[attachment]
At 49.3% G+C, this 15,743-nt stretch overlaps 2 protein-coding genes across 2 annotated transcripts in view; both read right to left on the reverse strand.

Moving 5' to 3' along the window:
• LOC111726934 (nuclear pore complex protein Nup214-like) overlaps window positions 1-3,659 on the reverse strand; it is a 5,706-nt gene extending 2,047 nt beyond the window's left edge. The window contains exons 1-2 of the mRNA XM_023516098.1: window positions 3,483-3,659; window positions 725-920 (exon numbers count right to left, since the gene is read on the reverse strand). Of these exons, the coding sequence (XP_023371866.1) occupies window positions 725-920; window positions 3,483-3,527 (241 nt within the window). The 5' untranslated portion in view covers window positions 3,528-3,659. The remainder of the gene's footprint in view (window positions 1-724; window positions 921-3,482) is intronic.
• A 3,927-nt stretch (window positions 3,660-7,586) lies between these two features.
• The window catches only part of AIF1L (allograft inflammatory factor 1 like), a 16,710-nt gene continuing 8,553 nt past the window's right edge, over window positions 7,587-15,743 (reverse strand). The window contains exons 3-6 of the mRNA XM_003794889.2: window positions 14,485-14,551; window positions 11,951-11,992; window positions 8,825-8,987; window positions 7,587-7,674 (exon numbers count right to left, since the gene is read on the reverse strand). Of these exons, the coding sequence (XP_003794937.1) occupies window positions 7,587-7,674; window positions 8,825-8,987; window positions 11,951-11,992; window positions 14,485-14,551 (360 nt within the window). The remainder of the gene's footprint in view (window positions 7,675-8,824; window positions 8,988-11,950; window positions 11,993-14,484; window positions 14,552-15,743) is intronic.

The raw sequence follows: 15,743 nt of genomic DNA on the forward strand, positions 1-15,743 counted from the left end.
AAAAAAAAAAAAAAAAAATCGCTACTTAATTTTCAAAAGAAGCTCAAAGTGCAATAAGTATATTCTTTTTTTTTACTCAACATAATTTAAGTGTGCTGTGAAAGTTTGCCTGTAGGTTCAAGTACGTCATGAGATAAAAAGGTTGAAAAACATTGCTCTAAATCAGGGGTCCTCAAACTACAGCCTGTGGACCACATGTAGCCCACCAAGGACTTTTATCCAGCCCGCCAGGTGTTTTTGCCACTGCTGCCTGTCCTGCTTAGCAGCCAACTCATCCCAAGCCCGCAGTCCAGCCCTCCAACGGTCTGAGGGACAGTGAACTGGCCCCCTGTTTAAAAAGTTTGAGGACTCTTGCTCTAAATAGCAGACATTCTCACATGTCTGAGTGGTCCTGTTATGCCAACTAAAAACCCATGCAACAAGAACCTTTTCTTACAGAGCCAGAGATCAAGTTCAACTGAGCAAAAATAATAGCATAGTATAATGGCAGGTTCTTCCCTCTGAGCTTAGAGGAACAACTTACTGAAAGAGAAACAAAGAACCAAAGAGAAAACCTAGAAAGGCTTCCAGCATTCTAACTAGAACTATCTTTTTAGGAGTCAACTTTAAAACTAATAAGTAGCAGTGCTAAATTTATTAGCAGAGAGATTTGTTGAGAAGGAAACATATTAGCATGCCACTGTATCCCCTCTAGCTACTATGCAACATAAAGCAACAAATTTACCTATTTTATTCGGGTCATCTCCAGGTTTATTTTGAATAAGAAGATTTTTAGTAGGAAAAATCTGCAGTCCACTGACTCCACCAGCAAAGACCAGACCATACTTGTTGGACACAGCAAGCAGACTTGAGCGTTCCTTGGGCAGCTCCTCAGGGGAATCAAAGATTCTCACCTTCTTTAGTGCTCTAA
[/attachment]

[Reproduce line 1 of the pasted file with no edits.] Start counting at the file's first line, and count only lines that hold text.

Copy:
At 49.3% G+C, this 15,743-nt stretch overlaps 2 protein-coding genes across 2 annotated transcripts in view; both read right to left on the reverse strand.